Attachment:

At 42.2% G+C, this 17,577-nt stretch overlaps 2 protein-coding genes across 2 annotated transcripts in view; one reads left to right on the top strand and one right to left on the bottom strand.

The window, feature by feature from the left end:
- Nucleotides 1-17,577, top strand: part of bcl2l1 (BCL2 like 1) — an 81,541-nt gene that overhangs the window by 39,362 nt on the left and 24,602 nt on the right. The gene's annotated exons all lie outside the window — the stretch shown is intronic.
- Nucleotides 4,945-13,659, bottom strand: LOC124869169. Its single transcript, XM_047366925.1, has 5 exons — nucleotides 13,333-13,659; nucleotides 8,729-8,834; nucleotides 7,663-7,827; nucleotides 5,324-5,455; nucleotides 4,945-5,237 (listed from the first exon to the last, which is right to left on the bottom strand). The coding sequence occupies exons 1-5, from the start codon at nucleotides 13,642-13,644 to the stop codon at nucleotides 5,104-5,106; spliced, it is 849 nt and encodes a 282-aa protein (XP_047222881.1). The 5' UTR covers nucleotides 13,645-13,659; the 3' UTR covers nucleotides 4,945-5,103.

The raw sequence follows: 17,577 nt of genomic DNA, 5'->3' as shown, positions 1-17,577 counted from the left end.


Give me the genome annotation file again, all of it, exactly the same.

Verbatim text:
At 42.2% G+C, this 17,577-nt stretch overlaps 2 protein-coding genes across 2 annotated transcripts in view; one reads left to right on the top strand and one right to left on the bottom strand.

The window, feature by feature from the left end:
- Nucleotides 1-17,577, top strand: part of bcl2l1 (BCL2 like 1) — an 81,541-nt gene that overhangs the window by 39,362 nt on the left and 24,602 nt on the right. The gene's annotated exons all lie outside the window — the stretch shown is intronic.
- Nucleotides 4,945-13,659, bottom strand: LOC124869169. Its single transcript, XM_047366925.1, has 5 exons — nucleotides 13,333-13,659; nucleotides 8,729-8,834; nucleotides 7,663-7,827; nucleotides 5,324-5,455; nucleotides 4,945-5,237 (listed from the first exon to the last, which is right to left on the bottom strand). The coding sequence occupies exons 1-5, from the start codon at nucleotides 13,642-13,644 to the stop codon at nucleotides 5,104-5,106; spliced, it is 849 nt and encodes a 282-aa protein (XP_047222881.1). The 5' UTR covers nucleotides 13,645-13,659; the 3' UTR covers nucleotides 4,945-5,103.

The raw sequence follows: 17,577 nt of genomic DNA, 5'->3' as shown, positions 1-17,577 counted from the left end.